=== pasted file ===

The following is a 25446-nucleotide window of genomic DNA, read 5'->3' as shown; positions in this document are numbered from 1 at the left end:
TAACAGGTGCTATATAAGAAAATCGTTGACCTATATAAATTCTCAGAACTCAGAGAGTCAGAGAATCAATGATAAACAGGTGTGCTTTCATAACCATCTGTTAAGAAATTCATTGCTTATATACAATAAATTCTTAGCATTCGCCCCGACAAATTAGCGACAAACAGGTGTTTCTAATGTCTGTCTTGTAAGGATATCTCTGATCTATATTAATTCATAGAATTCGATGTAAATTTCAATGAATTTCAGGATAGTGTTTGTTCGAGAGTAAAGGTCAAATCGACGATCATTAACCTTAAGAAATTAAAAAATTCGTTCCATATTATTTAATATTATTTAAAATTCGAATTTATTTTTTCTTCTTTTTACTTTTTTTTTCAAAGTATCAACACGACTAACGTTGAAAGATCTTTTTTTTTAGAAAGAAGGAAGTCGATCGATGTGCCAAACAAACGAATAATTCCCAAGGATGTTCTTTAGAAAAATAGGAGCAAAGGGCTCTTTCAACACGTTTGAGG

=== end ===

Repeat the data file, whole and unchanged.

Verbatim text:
The following is a 25446-nucleotide window of genomic DNA, read 5'->3' as shown; positions in this document are numbered from 1 at the left end:
TAACAGGTGCTATATAAGAAAATCGTTGACCTATATAAATTCTCAGAACTCAGAGAGTCAGAGAATCAATGATAAACAGGTGTGCTTTCATAACCATCTGTTAAGAAATTCATTGCTTATATACAATAAATTCTTAGCATTCGCCCCGACAAATTAGCGACAAACAGGTGTTTCTAATGTCTGTCTTGTAAGGATATCTCTGATCTATATTAATTCATAGAATTCGATGTAAATTTCAATGAATTTCAGGATAGTGTTTGTTCGAGAGTAAAGGTCAAATCGACGATCATTAACCTTAAGAAATTAAAAAATTCGTTCCATATTATTTAATATTATTTAAAATTCGAATTTATTTTTTCTTCTTTTTACTTTTTTTTTCAAAGTATCAACACGACTAACGTTGAAAGATCTTTTTTTTTAGAAAGAAGGAAGTCGATCGATGTGCCAAACAAACGAATAATTCCCAAGGATGTTCTTTAGAAAAATAGGAGCAAAGGGCTCTTTCAACACGTTTGAGG